Donald Trump’s presidential campaign has been flagrantly marked by bigoted invectives and allegations of sexual assault. Despite moral outrage mounting against him from liberals and conservatives alike, the defensive vanguard of the Republican Party has held firm before their candidate. That is, until Friday, when The Washington Post exposed a 2005 video of Trump describing his history of sexual predation to Billy Bush.

“When you’re a star, they let you do it,” he boasted. “You can do anything … Grab them by the p—y.” In the past few days, this video has blazed through social media, becoming the single most talked-about story of the entire election. The appalling crassness of Trump’s comments galvanized high-profile Republicans to denounce the nominee en masse.

Trump hasn’t exactly been subtle about his disrespect toward women. Multiple news media outlets have long used different iterations of the same euphemism to refer to it: Trump’s “misogyny problem,” his “trouble with women,” his “woman problem.” During Sunday night’s presidential debate, Hillary Clinton LAW ’73 (perhaps somewhat ineffectively) reeled off a list of his abuses:

“We have seen him insult women, rate women on their appearance … embarrass women on TV and Twitter.”

So why now? Why has this video been the turning point for so many Republican leaders, after an entire campaign rife with degrading actions and words toward women?

It seems that hearing the explicit, sickening confession from Trump’s own mouth sparked an unambiguous refusal to tolerate sexual entitlement. Republican leaders seemed to finally recognize how inappropriate it would be for our nation’s president to exhibit — and worse, normalize — sexual degeneracy. Perhaps they saw the imminent doom of conservative family values in the Republican nominee’s toxic masculinity. Perhaps they realized that Trump’s inability to acknowledge the gravity of his misdeeds compromises his fitness for the presidency.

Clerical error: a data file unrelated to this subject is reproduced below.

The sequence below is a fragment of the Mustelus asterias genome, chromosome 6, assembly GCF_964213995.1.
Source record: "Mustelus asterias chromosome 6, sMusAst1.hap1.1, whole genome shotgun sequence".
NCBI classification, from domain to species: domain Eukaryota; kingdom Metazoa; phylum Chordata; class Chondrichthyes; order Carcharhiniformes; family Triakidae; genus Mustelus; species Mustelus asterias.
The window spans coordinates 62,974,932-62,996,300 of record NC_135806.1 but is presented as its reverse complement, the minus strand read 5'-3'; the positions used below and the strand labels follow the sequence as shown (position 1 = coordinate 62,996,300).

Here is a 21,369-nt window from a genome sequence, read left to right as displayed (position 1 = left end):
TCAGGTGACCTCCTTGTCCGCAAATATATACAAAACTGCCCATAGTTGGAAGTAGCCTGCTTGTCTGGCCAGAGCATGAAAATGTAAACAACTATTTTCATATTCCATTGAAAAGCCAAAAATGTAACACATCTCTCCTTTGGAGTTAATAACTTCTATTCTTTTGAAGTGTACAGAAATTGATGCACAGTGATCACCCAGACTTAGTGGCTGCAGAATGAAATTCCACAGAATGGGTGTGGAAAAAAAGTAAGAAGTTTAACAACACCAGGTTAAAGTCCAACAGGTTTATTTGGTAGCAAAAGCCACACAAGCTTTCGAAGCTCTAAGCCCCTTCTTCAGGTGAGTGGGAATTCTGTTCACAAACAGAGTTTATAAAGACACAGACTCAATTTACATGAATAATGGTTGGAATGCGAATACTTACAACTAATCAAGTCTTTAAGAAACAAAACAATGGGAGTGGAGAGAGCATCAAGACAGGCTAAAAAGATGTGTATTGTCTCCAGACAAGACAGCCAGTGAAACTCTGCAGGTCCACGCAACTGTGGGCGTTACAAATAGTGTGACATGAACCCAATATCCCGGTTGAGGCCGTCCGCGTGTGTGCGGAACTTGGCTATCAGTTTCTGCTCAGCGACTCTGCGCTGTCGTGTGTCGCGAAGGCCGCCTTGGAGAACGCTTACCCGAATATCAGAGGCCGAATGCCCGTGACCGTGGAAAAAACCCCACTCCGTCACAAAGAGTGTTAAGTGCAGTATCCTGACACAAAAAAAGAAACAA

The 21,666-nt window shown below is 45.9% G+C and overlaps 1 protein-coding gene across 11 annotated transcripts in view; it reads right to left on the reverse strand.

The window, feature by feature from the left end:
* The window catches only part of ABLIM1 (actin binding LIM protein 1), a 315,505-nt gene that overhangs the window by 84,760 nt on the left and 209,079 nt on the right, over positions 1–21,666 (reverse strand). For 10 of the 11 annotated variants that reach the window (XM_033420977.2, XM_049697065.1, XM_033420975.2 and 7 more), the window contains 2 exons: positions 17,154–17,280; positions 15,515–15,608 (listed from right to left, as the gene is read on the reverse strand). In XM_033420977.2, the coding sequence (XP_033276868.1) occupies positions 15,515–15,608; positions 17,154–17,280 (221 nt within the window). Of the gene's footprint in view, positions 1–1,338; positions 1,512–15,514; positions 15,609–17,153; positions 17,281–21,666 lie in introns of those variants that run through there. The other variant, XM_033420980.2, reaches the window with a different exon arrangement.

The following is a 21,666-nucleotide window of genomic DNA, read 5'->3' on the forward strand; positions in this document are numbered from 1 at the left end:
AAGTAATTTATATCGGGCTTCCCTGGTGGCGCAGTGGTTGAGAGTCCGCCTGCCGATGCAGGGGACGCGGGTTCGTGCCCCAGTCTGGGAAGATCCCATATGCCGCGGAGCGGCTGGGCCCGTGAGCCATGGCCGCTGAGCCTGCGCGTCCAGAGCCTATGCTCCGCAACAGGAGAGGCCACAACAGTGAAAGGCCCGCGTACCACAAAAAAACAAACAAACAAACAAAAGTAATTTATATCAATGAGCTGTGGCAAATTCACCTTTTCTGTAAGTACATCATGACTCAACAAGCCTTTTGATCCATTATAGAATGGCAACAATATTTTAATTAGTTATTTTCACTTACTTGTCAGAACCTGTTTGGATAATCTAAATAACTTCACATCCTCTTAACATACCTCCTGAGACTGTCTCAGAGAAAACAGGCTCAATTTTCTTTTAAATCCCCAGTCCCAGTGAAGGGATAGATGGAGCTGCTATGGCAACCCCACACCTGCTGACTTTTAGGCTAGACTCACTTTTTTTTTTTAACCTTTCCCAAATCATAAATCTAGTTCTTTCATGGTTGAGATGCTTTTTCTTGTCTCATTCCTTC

In the wake of the video release, Trump tried to gaslight his national audience by externalizing his misogyny. He attempted to dismiss his behavior as regular “locker room talk” — an attitude as demeaning to men as it is to women — while paradoxically claiming that it “doesn’t represent who [he] is.” In attempting to evade judgment, Trump’s statements normalized sexual harassment as an essential but non-defining part of male character. It is something that every man does and can even brag about, but which no man can be held accountable for.

Trump’s boasts exemplify a phenomenon identified by David Lisak, an acclaimed clinical psychologist specializing in sexual assault. In a 20-year-long landmark study published in 2002, Lisak surveyed over 2,000 college-aged men in Boston and interviewed students who, like Trump, openly admitted to sexually coercing and assaulting women. Although the situations they narrated were essentially confessions of rape, the men felt comfortable with — even proud of — their actions because they did not conceive of them as such. These were, instead, stories of sexual conquest. In their minds, barring violent “stranger rape,” casual sexual harassment was an utterly innocuous and expected dynamic between a man and a woman.

This dangerous distortion of rape constitutes a chronic obstacle in improving our treatment of women. However, the recent wave of Republican opprobrium directed at Trump might represent a step forward in dissolving the pernicious normalization of sexual assault culture. That said, indifference toward this attitude persists among both conservative men and women who remain Trump supporters, claiming that he is simply speaking candidly about behavior that most men exhibit.

Meanwhile, at such a defining moment for public attitudes toward sexual assault, some on the left selectively ignore the sexual abuses of Bill Clinton LAW ’73, revealing an unacceptable hypocrisy. Some also uncritically consume music and media celebrating the degradation and hypersexualization of women. These blind spots on both the left and the right serve as a bellwether of how inured to sexual predation our society is, even as it appears receptive of feminist concerns.

Clearly, “locker room talk” is no longer reserved for sanctified, hypermasculine spaces; on Sunday night, we saw it on the floor of the presidential debate. Awareness of this issue has expanded into both places that politicize it and those that normalize it. In the mainstream, a consensus is emerging: We can and must judge the sexual ethos of our leaders if there is to be any lasting progress on our sexual mores. If we can recognize misogyny in Trump, it is our responsibility to recognize it wherever it lies — particularly on grounds that haven’t been neatly pre-marked by political labels.

Sherry Lee is a junior in Ezra Stiles College. Her column runs on alternate Tuesdays. Contact her at chia.lee@yale.edu .